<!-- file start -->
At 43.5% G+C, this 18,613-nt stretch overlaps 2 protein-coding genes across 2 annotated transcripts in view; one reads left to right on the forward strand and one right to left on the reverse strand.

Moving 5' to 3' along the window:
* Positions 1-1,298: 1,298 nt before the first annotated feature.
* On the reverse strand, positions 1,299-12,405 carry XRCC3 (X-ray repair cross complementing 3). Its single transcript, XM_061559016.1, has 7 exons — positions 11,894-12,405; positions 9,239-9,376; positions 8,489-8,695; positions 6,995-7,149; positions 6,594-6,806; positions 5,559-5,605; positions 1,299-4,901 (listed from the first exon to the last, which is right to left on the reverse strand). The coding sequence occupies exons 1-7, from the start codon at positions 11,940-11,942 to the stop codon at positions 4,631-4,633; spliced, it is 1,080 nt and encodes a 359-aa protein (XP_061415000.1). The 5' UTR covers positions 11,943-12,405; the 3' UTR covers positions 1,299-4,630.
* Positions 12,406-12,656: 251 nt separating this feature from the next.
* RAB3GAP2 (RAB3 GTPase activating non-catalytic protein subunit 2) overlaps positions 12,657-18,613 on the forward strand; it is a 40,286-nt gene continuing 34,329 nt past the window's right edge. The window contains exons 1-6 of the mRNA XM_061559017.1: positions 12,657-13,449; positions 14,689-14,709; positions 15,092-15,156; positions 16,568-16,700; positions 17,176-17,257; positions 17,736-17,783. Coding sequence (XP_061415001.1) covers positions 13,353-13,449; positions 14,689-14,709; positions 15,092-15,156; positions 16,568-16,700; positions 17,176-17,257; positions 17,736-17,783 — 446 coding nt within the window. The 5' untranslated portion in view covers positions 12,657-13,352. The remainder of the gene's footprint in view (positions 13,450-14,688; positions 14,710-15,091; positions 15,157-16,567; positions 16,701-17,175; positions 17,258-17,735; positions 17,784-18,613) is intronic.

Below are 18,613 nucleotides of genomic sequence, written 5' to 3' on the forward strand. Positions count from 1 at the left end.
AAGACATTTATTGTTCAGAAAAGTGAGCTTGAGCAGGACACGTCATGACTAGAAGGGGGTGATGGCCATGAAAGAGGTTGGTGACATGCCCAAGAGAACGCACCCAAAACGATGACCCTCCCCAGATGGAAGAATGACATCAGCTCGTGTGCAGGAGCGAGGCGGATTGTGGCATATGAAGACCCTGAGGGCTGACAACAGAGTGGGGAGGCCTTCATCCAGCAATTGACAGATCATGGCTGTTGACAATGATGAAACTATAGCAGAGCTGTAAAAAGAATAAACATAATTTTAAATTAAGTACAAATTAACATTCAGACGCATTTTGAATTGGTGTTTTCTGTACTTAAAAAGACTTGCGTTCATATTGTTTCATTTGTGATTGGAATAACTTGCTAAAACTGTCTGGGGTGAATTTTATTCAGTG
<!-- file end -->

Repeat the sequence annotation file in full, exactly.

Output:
At 43.5% G+C, this 18,613-nt stretch overlaps 2 protein-coding genes across 2 annotated transcripts in view; one reads left to right on the forward strand and one right to left on the reverse strand.

Moving 5' to 3' along the window:
* Positions 1-1,298: 1,298 nt before the first annotated feature.
* On the reverse strand, positions 1,299-12,405 carry XRCC3 (X-ray repair cross complementing 3). Its single transcript, XM_061559016.1, has 7 exons — positions 11,894-12,405; positions 9,239-9,376; positions 8,489-8,695; positions 6,995-7,149; positions 6,594-6,806; positions 5,559-5,605; positions 1,299-4,901 (listed from the first exon to the last, which is right to left on the reverse strand). The coding sequence occupies exons 1-7, from the start codon at positions 11,940-11,942 to the stop codon at positions 4,631-4,633; spliced, it is 1,080 nt and encodes a 359-aa protein (XP_061415000.1). The 5' UTR covers positions 11,943-12,405; the 3' UTR covers positions 1,299-4,630.
* Positions 12,406-12,656: 251 nt separating this feature from the next.
* RAB3GAP2 (RAB3 GTPase activating non-catalytic protein subunit 2) overlaps positions 12,657-18,613 on the forward strand; it is a 40,286-nt gene continuing 34,329 nt past the window's right edge. The window contains exons 1-6 of the mRNA XM_061559017.1: positions 12,657-13,449; positions 14,689-14,709; positions 15,092-15,156; positions 16,568-16,700; positions 17,176-17,257; positions 17,736-17,783. Coding sequence (XP_061415001.1) covers positions 13,353-13,449; positions 14,689-14,709; positions 15,092-15,156; positions 16,568-16,700; positions 17,176-17,257; positions 17,736-17,783 — 446 coding nt within the window. The 5' untranslated portion in view covers positions 12,657-13,352. The remainder of the gene's footprint in view (positions 13,450-14,688; positions 14,710-15,091; positions 15,157-16,567; positions 16,701-17,175; positions 17,258-17,735; positions 17,784-18,613) is intronic.

Below are 18,613 nucleotides of genomic sequence, written 5' to 3' on the forward strand. Positions count from 1 at the left end.
AAGACATTTATTGTTCAGAAAAGTGAGCTTGAGCAGGACACGTCATGACTAGAAGGGGGTGATGGCCATGAAAGAGGTTGGTGACATGCCCAAGAGAACGCACCCAAAACGATGACCCTCCCCAGATGGAAGAATGACATCAGCTCGTGTGCAGGAGCGAGGCGGATTGTGGCATATGAAGACCCTGAGGGCTGACAACAGAGTGGGGAGGCCTTCATCCAGCAATTGACAGATCATGGCTGTTGACAATGATGAAACTATAGCAGAGCTGTAAAAAGAATAAACATAATTTTAAATTAAGTACAAATTAACATTCAGACGCATTTTGAATTGGTGTTTTCTGTACTTAAAAAGACTTGCGTTCATATTGTTTCATTTGTGATTGGAATAACTTGCTAAAACTGTCTGGGGTGAATTTTATTCAGTG